Buster Olney

Buster Olney on MFB: Red Sox could pursue 'big-money starter' in offseason

July 08, 2015 - 9:50 am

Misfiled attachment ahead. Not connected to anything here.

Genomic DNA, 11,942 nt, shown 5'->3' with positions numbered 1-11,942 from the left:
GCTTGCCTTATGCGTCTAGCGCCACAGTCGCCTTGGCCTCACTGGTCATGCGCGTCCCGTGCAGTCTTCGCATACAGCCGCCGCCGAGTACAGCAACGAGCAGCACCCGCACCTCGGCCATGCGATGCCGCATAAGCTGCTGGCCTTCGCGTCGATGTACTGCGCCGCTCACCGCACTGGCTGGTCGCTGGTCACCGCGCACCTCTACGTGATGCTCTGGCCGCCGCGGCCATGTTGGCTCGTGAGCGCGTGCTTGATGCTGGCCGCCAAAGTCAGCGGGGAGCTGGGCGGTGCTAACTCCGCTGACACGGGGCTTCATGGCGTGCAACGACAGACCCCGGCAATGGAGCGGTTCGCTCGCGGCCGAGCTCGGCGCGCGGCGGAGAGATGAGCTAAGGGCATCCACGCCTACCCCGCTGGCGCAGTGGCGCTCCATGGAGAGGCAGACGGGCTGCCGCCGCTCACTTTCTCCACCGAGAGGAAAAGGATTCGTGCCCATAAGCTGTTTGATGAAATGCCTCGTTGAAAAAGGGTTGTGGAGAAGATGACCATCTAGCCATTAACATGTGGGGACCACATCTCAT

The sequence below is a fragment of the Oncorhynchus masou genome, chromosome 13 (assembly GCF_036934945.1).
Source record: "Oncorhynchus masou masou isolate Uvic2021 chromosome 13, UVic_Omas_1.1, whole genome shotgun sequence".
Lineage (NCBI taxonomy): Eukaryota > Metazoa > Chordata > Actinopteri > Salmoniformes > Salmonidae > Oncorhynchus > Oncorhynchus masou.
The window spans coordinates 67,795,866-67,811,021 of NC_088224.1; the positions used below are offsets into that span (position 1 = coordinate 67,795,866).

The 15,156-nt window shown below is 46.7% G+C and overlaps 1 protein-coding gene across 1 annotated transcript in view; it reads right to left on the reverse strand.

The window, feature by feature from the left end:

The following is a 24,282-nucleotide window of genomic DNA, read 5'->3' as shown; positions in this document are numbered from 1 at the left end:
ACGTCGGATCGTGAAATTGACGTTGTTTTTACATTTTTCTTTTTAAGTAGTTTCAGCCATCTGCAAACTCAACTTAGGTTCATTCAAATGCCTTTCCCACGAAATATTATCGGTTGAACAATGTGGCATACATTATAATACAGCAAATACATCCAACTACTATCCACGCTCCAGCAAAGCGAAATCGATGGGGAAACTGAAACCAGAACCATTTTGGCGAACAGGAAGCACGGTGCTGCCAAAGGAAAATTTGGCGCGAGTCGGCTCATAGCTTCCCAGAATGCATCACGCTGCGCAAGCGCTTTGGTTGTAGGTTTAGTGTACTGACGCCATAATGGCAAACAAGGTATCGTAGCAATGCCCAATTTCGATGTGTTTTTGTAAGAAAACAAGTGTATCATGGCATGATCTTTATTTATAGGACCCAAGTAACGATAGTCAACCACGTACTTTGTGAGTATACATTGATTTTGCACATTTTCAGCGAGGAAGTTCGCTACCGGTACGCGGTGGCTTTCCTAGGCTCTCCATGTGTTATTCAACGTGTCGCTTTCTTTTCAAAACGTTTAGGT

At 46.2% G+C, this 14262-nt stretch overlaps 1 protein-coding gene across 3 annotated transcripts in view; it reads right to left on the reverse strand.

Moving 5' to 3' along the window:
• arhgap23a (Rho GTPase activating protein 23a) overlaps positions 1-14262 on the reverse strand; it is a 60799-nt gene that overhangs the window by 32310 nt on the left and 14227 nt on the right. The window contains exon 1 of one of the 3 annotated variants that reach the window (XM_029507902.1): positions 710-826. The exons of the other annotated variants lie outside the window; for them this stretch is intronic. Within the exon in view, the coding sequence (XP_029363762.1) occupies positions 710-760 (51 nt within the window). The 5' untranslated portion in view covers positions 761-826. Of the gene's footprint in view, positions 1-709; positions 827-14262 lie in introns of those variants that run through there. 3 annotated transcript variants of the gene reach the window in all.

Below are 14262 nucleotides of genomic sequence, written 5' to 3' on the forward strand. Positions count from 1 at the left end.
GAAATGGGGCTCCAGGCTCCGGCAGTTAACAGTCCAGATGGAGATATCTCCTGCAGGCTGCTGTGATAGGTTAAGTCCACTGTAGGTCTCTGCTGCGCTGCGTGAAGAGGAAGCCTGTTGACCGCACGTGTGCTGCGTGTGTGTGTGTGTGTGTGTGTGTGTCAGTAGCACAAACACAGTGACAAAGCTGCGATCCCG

ESPN baseball analyst Buster Olney made his weekly appearance on Middays with MFB on Wednesday afternoon to discuss the AL East, Red Sox pitching and the team's options at the trade deadline. To hear the interview, go to the MFB audio on demand page. Now 8-4 in their last 12 games, the Red Sox have managed to climb to within five games of first in the AL East. It helps a bit that no other team in the division has a record above .500 in its last 10 games, making the margin between first and last even smaller than it previously was. "Welcome to the division," Olney said. "The issues going on with all the teams, they're going to continue because there's no great team in this division, and there's going to be an opportunity, and it'll be interesting to see if the Red Sox ride it out and what their approach will be with 23 days left to the trade deadline." Olney pointed out that heading into Monday evening, everyone in the American League was within 6 1/2 games of a playoff spot. Because of how tight the league is, there isn't much happening in terms of trades. Teams will start declaring themselves buyers or sellers within the next few weeks, according to Olney, but for now there isn't much more than a few rumblings. "When you talk to general managers, they say in general, the trade market continues to be frozen in place. There are very few teams that are actually out there willing to talk," he said. "There has been, from what I understand, some movement. The perception of the Reds, for example, is that they are doing preparation work for the possibility of trading Johnny Cueto, maybe Aroldis Chapman, but for the most part, there's not a lot going on right now." Olney added that the Red Sox could use help in the bullpen, one of the issues they might not be able to fix based on who they have in the system alone. A relief arm might be harder to come by for the Sox than an addition to the rotation might be, though. "For the most part, except for a case like Andrew Miller, an isolated instance, you don't see a lot of return [for relief pitchers]," he said. "Some teams in recent years have hung onto the relievers because what you get back from the general managers is you know what, we're not being offered that much because of the volatility of relievers and the work that they do, and some teams just decided in the end, 'You know what, we'll just hang onto them for the rest of the year and he can help us win a few more games.' " The Sox also are open to the idea of acquiring someone who is a rental depending on how they play before the deadline, according to Olney. "It's not only necessarily about the controllable piece," he said. "If they feel like they've got some momentum, then who knows, maybe they'll get involved in the conversations with some of the better pitchers, the better starters." Olney said he's heard from executives who've been in contact with the Red Sox that their main priority right now is getting a "big-time starting pitcher to the point that there's speculation from other front offices that they will pursue a starter in the offseason, maybe the big-money type of guy that they didn't get last winter." For now, Olney said the the expectation of people he's spoken to with other teams is that the Red Sox will keep Clay Buchholz because he'd be very difficult to replace. "When you look at it, where are you going to find in the trade market a guy pitching as well as Buchholz is pitching," he said. "And not only is his salary -- [$]13 million for next year, [$]13.5 million for the year after that -- very reasonable, but also the whole option part of it where the team is essentially protected from any high-end risk because at some point after each of the next two years, they can walk away from the deal. That's hard to replace, that type of experience, that type of performance and that type of flexibility." Following are more highlights from the conversation. For more Red Sox news, visit the team page at weei.com/redsox. On Wednesday night being an important start for Rick Porcello: "I think it's big, although I'm not going to say this is the biggest start of the year or anything like that, but let's face it, some form of progress needs to be had. I know that they've talked with him about pitch selection and trying to get back that good sinking fastball that he's had because, for whatever reason, maybe it's because of the shift and different things that he was trying, different pitch combinations, that great sinker, which was his bread and butter with the Tigers, just hasn't been there. Maybe it's his use of different pitches that has contributed to that, maybe it's some sort of mechanical thing, but that's the big thing I'm going to watch for tonight and you do wonder if, with Ryan Hanigan back, if this is something that's going to help him because it seemed like before Hanigan got hurt, those two guys were on a roll together. On Brock Holt representing the Red Sox at the All-Star Game instead of Xander Bogaerts: "I was surprised. When I turned in my team last week, I had Bogaerts on the team, and you figure that that was the way you'd normally go. You don't very often see where utility guys were picked. I spent last weekend around the Giants and talked a lot with Bruce Bochy and he was thinking about picking a utility player as well, but for the most part managers stick with guys who hold down one position, and Xander Bogaerts clearly would be that guy. But we do know that managers in that situation where theoretically that game counts, home field advantage is riding on it, they don't want to get into a situation in extra innings where they're looking for a guy that can play a particular position. They don't want to ask someone that's not their player to play at a place, and I'm sure that's part of what made Brock, besides the fact he's played great, really attractive to Ned Yost." On whether Mike Napoli might be on the move: "Let's face it, when they're at the point when they're at midseason and you have John Farrell qualifying his answers about him, essentially saying 'as of today' or 'as of this minute,' then yeah. I mentioned I was around the Giants this weekend and Bruce Bochy is someone who really absolutely is open to the idea of making change when change is needed because his feeling is you've got to try something. Well that's kind of where the Red Sox are with Mike. They run out half a season, they're trying to get back in, they've got to try something different, and they are, and I do think there probably would be a landing spot. I think Detroit is a great example that, and the Red Sox aren't going to get anything of real value out of it but maybe the Tigers eat a little bit more of that money or the Mariners eat a little bit more of that money to make something happen so the Red Sox can save a little bit of dollars. But it hasn't worked out for Mike, hasn't worked out for the Red Sox this year and I don't blame them for making a change."